In the first of a series of monthly essays about the interplay between technology and storytelling, Screen Media and Naturalism specialist at Cambridge University’s English Faculty, Professor David Trotter, looks at the value of interactivity.
What can technology do for stories? That’s a question which ought to induce a sharper sensation of vertigo than it actually does. For centuries, the main platform for the delivery of narrative fiction has been the printed book. The book is a medium so stable, so solid, and yet so versatile, that until very recently its existence could pretty much be taken for granted. Propped up in your lap, or stretched out on a flat surface, a novel is like a domestic pet. Stroke it, and it begins to purr. To look out over the edge of that safe place into the infinitude of the digital multiverse ought to make us feel sick, either with anxiety or with exhilaration. In fact, it doesn’t. Why?
Because the new challenge which greets us at each turn in the labyrinth is the same old challenge: interactivity. Interactivity seems to be regarded as the holy grail of those new media which might be thought to have the most to offer to, or have done the most to upset, literature. We allegedly want always to intervene in, and so to divert to our own ends, the stream of words flowing from an author to what would once have been, back in the printed day, the reader’s receptive mind.
In his Literary Platform review of the app version of Jennifer Egan’s A Visit from the Goon Squad, Jonathan Gibbs complains that the app’s ‘date order’ and ‘random shuffle’ functions are only available after the user has read the book’s chapters (each conceived as a complete story) through in the correct order; as an add-on, rather than a ‘radical opening’ of the text. There’s no chance to intervene. He may well be right.
What interests me about his complaint is that it should establish as the ultimate criterion of the digital version’s success – that is, of what technology can do for stories – the reader’s ability to re-order the text in real time according to her own wishes: to (re-)make it up as she goes along.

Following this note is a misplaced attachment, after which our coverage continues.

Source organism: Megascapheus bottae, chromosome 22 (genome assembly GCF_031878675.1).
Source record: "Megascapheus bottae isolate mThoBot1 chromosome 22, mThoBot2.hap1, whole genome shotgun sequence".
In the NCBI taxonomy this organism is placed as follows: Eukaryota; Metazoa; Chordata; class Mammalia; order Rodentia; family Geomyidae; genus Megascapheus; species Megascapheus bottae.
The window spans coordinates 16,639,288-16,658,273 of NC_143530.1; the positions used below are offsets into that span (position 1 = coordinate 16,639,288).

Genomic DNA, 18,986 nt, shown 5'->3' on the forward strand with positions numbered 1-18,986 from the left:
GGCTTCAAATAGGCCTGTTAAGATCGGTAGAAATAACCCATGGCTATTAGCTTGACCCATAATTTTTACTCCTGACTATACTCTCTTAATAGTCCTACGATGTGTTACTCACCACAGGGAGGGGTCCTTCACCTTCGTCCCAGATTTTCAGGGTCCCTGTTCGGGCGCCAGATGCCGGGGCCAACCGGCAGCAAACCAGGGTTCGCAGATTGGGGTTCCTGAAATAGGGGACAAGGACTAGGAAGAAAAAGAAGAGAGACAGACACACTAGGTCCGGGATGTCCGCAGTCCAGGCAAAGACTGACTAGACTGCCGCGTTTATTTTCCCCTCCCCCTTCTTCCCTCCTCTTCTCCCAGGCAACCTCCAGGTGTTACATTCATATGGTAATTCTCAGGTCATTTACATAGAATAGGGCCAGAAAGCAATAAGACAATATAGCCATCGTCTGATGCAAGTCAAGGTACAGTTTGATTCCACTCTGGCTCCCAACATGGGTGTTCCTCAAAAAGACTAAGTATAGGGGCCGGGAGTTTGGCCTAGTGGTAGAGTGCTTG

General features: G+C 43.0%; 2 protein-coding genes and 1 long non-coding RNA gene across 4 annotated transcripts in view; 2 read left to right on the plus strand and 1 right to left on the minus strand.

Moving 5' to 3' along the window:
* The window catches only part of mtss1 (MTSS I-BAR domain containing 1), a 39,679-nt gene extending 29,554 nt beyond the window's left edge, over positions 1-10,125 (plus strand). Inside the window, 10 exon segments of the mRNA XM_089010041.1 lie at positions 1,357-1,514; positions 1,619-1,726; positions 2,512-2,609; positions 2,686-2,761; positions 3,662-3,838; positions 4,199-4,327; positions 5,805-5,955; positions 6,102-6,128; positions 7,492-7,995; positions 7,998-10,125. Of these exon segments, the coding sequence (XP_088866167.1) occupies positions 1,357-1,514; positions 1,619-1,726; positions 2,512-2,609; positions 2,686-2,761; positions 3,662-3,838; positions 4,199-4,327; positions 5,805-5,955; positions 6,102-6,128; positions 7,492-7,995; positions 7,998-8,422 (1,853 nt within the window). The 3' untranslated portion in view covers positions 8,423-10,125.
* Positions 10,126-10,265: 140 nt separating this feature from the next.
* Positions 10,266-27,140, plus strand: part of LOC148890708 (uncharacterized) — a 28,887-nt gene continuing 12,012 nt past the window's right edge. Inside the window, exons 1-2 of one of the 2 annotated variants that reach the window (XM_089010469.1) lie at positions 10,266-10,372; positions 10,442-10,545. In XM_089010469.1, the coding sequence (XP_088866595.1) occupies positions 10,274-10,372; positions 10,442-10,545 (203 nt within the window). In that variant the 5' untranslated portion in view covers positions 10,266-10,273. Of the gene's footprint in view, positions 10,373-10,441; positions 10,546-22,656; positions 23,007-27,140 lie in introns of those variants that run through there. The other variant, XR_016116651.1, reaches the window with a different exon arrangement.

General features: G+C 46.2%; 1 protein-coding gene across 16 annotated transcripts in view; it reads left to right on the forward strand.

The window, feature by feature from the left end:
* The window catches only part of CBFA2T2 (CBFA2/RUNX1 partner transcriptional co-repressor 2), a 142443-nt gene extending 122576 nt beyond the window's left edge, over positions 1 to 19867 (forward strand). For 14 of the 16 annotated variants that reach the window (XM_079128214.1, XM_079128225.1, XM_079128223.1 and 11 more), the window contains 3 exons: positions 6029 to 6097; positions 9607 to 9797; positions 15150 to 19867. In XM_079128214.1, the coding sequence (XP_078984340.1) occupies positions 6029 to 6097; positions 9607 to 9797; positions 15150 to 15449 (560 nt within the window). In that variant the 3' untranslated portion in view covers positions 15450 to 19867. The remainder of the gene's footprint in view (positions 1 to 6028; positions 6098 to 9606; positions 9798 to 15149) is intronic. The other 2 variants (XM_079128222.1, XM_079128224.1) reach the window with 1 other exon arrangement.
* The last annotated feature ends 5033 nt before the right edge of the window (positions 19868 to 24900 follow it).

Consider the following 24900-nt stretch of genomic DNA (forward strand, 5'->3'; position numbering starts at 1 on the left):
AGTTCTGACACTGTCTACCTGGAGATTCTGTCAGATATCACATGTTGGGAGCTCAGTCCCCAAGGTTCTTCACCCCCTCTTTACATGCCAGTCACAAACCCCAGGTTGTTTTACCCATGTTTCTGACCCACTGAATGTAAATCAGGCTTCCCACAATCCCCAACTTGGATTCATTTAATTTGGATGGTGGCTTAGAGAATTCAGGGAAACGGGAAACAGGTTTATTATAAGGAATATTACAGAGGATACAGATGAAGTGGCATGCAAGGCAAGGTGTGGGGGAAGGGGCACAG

If we were interactively to re-write Wallace Stevens’s ‘Notes towards a Supreme Fiction’ today, we would probably want to add to his three solemn injunctions – ‘It Must Be Abstract’, ‘It Must Change’, ‘It Must Give Pleasure’– a further one: ‘It Must Interact’. That, in effect, is what some of the most dazzling projects housed on the staunchly innovative Dreaming Methods site have quite explicitly done.
To me, however, Stevens’ criteria for a supreme fiction remain more compelling than the one we would be most likely to add to them (though I agree that they might in some circumstances benefit from its addition).
I’m not convinced that interactivity is all we want technology to do for stories, or that having it always and everywhere is an advantage. Interactivity is what capitalism now most wants to sell us. Doesn’t that in itself make you suspicious?
I think that we need to find a way to put the vertigo back into the original question about what technology can do for stories. That will involve a history of the uses to which electronic communications media have been put. How, and why, did interactivity emerge from more than a century’s worth of innovation as the (technological, social, moral, political) principle to which we now so widely subscribe? There was interactivity before digitalisation, not just in life (where would the species be without it?), but in some forms of mediation, and, to a degree, in literature.
Which brings me to a final point. Literature has always been rather good at capturing the moment of the emergence of new media: the moment at which the principles motivating the use of a particular technology (telephone, television, radio) are still undecided, raw, palpable. So we might also need to return to literature from a different angle. It wouldn’t be altogether implausible to answer your question with a further, mirroring question. ‘What can stories do for technology?’